Refusing to put conversion tracking on your website is like refusing to use a cash register at your store checkout. Sure, you could just have employees stuff all the cash in a drawer – but at the end of the day, how would you know how many units you sold? How can you tell if employees are skimming from the till? Without a tracking system, you won’t. Same thing goes for PPC.

Poor campaign structure.

I alluded to this earlier – the horror story of a single campaign full of broad match. But PPC campaign structure problems go beyond the obvious. We inherited an account that looked great on the surface: its campaigns were set up by geo location and by brand or non-brand keywords. Problem was, the brand campaigns had non-brand keywords in them, and vice versa.

Campaign structure is only as good as the person managing it. You must follow it.

Poor landing pages.

So many PPC advertisers have great campaigns, with great structure, keywords, and ad copy – and then they fall down on landing pages. Having poor landing pages while spending money on PPC ads is the equivalent of buying a Super Bowl ad for a dirty, disorganized store with mean sales clerks. It doesn’t make sense.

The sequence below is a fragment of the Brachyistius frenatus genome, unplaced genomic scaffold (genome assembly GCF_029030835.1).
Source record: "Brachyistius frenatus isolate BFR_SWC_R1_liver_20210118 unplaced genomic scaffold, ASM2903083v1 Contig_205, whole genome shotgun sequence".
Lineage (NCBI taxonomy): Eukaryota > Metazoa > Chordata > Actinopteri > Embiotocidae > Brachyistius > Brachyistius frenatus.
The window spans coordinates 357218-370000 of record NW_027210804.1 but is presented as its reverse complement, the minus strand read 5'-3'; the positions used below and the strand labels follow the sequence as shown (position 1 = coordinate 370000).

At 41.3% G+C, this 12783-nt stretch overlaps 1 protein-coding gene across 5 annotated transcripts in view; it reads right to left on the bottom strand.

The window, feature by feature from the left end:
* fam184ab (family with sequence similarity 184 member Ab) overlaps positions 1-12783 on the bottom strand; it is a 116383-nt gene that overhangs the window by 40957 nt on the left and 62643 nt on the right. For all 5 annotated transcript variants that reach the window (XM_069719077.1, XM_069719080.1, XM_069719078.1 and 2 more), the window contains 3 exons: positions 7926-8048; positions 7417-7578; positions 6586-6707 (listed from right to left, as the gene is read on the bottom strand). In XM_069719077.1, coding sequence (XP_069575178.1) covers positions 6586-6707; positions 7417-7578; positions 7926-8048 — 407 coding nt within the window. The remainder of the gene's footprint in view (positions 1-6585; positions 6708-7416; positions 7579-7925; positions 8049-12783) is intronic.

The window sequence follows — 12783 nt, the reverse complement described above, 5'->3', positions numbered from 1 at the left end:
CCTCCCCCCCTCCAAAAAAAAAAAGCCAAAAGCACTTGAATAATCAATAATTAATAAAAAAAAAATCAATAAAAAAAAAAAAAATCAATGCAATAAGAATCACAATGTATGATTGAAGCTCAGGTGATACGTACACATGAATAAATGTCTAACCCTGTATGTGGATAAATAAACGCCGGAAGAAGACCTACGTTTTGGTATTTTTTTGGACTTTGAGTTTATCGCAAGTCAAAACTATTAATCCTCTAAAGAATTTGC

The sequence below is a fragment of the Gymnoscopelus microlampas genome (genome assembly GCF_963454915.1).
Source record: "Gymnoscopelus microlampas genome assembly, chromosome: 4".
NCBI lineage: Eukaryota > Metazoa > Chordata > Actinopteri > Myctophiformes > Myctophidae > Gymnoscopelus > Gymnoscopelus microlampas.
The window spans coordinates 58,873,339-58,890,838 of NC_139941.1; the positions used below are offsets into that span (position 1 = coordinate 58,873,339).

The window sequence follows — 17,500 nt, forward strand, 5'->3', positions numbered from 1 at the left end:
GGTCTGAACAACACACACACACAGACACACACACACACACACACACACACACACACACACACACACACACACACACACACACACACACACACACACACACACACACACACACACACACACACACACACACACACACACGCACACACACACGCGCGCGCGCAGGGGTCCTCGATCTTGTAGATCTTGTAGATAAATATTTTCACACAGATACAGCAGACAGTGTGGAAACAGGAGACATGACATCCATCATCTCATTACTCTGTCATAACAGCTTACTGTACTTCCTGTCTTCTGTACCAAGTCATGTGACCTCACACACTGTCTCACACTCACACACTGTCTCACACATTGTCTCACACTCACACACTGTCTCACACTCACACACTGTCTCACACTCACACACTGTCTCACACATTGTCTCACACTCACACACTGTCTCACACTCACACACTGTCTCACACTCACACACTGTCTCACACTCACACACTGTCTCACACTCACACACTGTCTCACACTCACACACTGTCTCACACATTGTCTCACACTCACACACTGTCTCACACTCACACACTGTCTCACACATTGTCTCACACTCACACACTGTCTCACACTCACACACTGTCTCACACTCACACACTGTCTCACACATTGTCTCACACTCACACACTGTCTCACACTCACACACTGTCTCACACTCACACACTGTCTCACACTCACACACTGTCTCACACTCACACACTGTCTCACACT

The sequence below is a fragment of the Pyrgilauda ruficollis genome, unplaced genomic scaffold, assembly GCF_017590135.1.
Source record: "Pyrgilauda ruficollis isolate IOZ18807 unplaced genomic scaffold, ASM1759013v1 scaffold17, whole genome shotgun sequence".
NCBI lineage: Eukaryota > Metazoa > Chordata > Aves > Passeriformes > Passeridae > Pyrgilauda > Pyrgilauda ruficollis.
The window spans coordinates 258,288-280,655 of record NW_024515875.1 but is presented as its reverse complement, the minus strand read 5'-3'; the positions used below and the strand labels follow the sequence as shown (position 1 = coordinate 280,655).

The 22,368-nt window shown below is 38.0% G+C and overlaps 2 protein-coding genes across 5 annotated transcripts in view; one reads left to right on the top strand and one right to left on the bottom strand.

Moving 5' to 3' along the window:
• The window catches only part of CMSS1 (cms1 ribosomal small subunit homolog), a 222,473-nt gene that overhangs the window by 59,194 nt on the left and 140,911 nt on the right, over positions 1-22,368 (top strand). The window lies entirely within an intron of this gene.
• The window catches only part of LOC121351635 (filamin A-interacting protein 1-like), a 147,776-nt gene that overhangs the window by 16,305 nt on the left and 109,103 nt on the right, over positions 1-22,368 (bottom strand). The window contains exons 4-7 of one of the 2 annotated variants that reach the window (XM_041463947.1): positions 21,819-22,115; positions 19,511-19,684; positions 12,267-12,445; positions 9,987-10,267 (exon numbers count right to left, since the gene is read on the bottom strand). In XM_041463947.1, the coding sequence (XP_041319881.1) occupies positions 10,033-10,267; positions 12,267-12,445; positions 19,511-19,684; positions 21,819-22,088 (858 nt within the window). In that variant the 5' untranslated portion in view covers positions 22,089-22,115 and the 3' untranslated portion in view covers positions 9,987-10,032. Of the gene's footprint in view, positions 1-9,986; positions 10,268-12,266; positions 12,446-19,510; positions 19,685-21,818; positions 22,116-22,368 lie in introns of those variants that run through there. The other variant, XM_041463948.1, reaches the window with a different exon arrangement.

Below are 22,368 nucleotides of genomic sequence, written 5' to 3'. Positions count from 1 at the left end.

Use landing page best practices to ensure that your online store is clean, well-organized, and ready to convert.

Bad ad copy.

Good campaign structure and landing pages are critical to success, but so is good ad copy. In just a few characters, your ad copy must convey what it is you’re offering, what you want users to do, and why they should do it. It’s a tough challenge, and many advertisers fail.

Ensure your ad copy is as good as it can be by using this cheat sheet.

Campaigns aren’t managed actively, or aren’t managed well.

PPC is not a “set it and forget it” medium. Setting up good campaigns is only the beginning. Successful PPC managers spend most of their time optimizing keywords, ad copy, bids, and many other elements of PPC.

A lot of businesses wrongly assume that a junior-level marketing staffer can manage their PPC campaigns on a part-time basis. Unless that person has PPC experience, this is almost always a failing proposition. Hiring an experienced PPC manager, whether to work in house or in an agency, is the best option for most advertisers.